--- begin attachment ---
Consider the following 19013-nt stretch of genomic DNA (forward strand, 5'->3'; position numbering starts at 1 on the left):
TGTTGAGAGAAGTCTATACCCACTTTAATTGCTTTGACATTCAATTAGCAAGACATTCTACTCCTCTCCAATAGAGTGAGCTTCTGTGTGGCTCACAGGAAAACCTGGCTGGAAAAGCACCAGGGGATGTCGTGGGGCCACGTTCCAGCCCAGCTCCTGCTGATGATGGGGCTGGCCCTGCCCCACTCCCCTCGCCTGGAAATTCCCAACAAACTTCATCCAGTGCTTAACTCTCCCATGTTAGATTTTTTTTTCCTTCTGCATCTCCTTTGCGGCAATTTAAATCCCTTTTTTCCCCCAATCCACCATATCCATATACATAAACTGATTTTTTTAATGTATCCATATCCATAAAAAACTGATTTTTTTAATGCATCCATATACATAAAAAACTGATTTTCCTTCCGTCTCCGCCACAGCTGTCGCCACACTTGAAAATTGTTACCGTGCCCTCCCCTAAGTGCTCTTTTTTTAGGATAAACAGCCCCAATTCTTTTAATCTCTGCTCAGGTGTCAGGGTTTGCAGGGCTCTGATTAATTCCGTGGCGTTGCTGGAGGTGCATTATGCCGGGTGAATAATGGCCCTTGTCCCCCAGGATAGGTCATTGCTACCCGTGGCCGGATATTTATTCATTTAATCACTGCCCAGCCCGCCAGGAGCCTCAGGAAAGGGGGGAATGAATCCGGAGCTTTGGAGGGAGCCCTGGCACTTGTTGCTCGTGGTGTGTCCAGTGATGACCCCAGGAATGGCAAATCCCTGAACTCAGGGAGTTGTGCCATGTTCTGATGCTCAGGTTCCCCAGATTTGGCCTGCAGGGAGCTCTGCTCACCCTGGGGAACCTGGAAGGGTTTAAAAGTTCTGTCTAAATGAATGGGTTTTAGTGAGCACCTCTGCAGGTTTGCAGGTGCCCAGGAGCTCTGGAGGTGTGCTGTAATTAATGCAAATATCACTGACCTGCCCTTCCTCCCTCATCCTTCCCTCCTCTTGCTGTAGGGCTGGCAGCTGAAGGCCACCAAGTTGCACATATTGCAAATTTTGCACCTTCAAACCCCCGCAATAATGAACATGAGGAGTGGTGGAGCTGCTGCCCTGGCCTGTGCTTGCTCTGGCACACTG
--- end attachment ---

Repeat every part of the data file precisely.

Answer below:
Consider the following 19013-nt stretch of genomic DNA (forward strand, 5'->3'; position numbering starts at 1 on the left):
TGTTGAGAGAAGTCTATACCCACTTTAATTGCTTTGACATTCAATTAGCAAGACATTCTACTCCTCTCCAATAGAGTGAGCTTCTGTGTGGCTCACAGGAAAACCTGGCTGGAAAAGCACCAGGGGATGTCGTGGGGCCACGTTCCAGCCCAGCTCCTGCTGATGATGGGGCTGGCCCTGCCCCACTCCCCTCGCCTGGAAATTCCCAACAAACTTCATCCAGTGCTTAACTCTCCCATGTTAGATTTTTTTTTCCTTCTGCATCTCCTTTGCGGCAATTTAAATCCCTTTTTTCCCCCAATCCACCATATCCATATACATAAACTGATTTTTTTAATGTATCCATATCCATAAAAAACTGATTTTTTTAATGCATCCATATACATAAAAAACTGATTTTCCTTCCGTCTCCGCCACAGCTGTCGCCACACTTGAAAATTGTTACCGTGCCCTCCCCTAAGTGCTCTTTTTTTAGGATAAACAGCCCCAATTCTTTTAATCTCTGCTCAGGTGTCAGGGTTTGCAGGGCTCTGATTAATTCCGTGGCGTTGCTGGAGGTGCATTATGCCGGGTGAATAATGGCCCTTGTCCCCCAGGATAGGTCATTGCTACCCGTGGCCGGATATTTATTCATTTAATCACTGCCCAGCCCGCCAGGAGCCTCAGGAAAGGGGGGAATGAATCCGGAGCTTTGGAGGGAGCCCTGGCACTTGTTGCTCGTGGTGTGTCCAGTGATGACCCCAGGAATGGCAAATCCCTGAACTCAGGGAGTTGTGCCATGTTCTGATGCTCAGGTTCCCCAGATTTGGCCTGCAGGGAGCTCTGCTCACCCTGGGGAACCTGGAAGGGTTTAAAAGTTCTGTCTAAATGAATGGGTTTTAGTGAGCACCTCTGCAGGTTTGCAGGTGCCCAGGAGCTCTGGAGGTGTGCTGTAATTAATGCAAATATCACTGACCTGCCCTTCCTCCCTCATCCTTCCCTCCTCTTGCTGTAGGGCTGGCAGCTGAAGGCCACCAAGTTGCACATATTGCAAATTTTGCACCTTCAAACCCCCGCAATAATGAACATGAGGAGTGGTGGAGCTGCTGCCCTGGCCTGTGCTTGCTCTGGCACACTG